Tapping Maple Trees
Mud season is when the old-fashioned buckets and the new-fangled tubing used for collecting maple sap make their appearance up and down our street. We don’t tap maple trees for syrup, but some of our neighbors do–and so does my brother. Here is how he got started making maple syrup.–Editor
It all started at the hardware store. There I was, checking out, and I saw a basket with a dozen or so maple taps on the counter. I realized instantly what they were, even though I had never seen one before. At the time I was homeschooling my son and I thought “What a great project we could do together.” He could learn where one of his favorite foods comes from, and how it’s made. I bought six taps, having no idea why I should buy six, and not one, or all twelve. It just seemed right. Once I got them home I realized, “I need buckets.” A quick trip to the local stores revealed that they did not carry maple syrup buckets, and nothing I found was quite right, but I bought something, because I wanted to get started.
How Do You Get Started?
And how do you get started? You drill a hole in a tree – preferably a maple tree! There is nothing like the first time you see a mixture of wood shavings and water wrapping around your drill. Now, I said water, but, of course, it is sap, and a lot of people have mistaken ideas about what sap is. Some people think sap is syrup and they can just hold their plate of pancakes under the tap and breakfast is served. Some people think of pine pitch when they hear the word sap and think it will be a sticky mess. Maple sap is mostly water. It looks like water, it smells like water. You can discern a little sweetness to it, but just a little. It takes 30 to 40 gallons of sap to make a gallon of syrup. Does it gush out? No, it drips out. It makes a wonderful symphony when you’re standing amongst your trees and the drops are all hitting their just-emptied buckets.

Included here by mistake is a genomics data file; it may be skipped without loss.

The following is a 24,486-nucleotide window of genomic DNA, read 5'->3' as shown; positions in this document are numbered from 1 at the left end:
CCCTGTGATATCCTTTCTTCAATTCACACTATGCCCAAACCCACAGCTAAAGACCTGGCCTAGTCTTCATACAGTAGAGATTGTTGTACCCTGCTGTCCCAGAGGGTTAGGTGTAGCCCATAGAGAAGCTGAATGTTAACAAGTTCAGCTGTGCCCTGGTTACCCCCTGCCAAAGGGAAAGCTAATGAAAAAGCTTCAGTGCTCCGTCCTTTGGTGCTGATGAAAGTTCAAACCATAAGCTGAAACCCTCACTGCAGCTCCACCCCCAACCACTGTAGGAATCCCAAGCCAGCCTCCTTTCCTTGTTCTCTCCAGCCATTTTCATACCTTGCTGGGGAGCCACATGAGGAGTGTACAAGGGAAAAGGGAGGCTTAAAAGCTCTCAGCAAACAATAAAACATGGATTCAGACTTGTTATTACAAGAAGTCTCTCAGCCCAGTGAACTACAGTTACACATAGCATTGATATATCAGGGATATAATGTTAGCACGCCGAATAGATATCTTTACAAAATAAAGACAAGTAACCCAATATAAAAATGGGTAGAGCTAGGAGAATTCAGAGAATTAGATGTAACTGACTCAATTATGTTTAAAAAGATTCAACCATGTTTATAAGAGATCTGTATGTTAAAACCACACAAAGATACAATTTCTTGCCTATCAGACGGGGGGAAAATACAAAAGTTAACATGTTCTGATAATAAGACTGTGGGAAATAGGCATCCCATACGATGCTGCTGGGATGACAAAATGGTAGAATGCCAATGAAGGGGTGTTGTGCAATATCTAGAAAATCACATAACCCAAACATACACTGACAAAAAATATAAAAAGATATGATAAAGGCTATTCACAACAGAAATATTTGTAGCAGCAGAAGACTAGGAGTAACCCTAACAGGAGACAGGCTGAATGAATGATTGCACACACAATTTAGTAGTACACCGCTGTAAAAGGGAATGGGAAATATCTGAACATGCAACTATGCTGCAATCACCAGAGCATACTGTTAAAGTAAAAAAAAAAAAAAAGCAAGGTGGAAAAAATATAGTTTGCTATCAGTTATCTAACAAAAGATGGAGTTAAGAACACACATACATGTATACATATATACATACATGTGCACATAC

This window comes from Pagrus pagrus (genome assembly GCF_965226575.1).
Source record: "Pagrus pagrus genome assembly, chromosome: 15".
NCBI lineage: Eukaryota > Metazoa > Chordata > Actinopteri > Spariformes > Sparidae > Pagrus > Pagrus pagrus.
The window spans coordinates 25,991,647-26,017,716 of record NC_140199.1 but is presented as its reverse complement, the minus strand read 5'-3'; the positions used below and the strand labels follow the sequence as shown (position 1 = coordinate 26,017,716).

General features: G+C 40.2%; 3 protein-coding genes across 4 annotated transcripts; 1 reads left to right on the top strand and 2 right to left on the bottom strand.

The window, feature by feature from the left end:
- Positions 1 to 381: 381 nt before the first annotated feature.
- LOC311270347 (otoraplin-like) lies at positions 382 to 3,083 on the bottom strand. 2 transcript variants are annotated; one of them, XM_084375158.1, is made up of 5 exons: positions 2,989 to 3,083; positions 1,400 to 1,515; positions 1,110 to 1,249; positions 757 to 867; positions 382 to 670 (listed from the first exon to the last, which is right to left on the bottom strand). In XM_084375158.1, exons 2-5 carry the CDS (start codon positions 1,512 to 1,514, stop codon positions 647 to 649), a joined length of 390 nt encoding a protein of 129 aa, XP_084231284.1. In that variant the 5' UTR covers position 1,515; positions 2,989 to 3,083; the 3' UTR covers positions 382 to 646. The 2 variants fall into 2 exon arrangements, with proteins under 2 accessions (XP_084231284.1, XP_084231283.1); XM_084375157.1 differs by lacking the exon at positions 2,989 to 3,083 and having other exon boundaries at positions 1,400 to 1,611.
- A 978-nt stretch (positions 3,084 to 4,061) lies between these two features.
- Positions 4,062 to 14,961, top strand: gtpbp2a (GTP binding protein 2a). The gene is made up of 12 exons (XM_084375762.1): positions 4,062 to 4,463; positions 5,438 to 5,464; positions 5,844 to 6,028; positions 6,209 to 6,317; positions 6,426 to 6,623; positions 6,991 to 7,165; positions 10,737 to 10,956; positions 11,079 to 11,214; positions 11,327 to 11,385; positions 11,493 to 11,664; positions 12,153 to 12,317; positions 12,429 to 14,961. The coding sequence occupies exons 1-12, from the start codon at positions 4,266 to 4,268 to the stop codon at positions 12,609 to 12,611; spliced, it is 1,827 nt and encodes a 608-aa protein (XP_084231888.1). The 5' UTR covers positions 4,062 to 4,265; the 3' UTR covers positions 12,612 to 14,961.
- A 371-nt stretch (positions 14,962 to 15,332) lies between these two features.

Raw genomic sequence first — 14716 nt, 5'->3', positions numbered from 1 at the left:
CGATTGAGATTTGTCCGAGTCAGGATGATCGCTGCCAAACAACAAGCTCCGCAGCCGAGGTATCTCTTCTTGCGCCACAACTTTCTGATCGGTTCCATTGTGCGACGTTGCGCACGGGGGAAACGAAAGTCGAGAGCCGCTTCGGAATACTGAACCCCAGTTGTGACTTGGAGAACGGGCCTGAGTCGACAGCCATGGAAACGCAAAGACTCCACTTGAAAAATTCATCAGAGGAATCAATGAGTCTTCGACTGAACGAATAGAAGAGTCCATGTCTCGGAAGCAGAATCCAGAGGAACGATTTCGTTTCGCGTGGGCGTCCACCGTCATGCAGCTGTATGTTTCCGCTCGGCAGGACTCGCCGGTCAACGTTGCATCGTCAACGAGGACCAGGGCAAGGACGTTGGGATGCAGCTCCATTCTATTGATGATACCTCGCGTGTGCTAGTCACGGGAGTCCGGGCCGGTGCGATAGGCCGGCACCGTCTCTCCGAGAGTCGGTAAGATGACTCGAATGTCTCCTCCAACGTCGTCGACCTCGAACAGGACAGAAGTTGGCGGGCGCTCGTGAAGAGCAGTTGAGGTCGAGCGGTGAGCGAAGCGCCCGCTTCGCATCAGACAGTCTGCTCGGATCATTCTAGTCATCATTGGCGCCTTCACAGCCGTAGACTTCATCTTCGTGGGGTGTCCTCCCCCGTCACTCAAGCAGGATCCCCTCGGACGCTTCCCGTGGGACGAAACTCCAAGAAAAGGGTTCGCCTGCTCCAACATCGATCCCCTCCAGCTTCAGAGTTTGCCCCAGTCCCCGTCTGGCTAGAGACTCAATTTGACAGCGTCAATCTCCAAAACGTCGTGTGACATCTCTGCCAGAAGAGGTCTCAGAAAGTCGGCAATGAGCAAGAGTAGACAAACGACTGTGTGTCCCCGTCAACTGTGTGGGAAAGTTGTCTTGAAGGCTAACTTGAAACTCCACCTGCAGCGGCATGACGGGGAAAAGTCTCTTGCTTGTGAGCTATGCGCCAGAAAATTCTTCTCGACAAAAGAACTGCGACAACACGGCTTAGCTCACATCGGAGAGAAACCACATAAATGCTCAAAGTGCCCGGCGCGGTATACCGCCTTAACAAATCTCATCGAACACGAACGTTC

How Much Does Each Tree Produce?
Another question I get is, “How much does each tree produce?” I would say about 10 gallons a day is the best I’ve ever seen. Half that is much more common. Still, if you’re following the math, six taps, five gallons a day – you’re producing 30 gallons of sap a day. What are you going to do with it? Obviously you want to boil it down, but how? The time-honored method for all beginners is the spaghetti pot. It’s a good way to start, because the investment is zero. It’s a very slow way to make syrup, however, and most people who make syrup a second season have found a better way.
The Better Way To Boil It Down
I will skip my intermediary step and tell you that I now make my syrup in an evaporator, the same tool the professionals use, but scaled way down for the hobbyist. But even at the hobby level evaporators are not cheap. Mine cost just under a thousand dollars. They are made in small numbers, and they contain a lot of stainless steel. I’ve included some pictures of my evaporator, but if you imagine a woodstove with the top removed and replaced by a stainless steel pan, you would not be far off. The pan is divided up into channels, so that rather than having a 2′ by 3′ area for the sap to jumble around in, it is actually in an 8” by 9′ channel. This allows the sap-becoming-syrup to organize itself. The dense, almost-syrup gravitates to one end and the light, still-just-sap gravitates to the opposite end. You add new sap at the light end and draw off syrup at the dense end. I’ve left out a thousand details, but that’s the gist of it.
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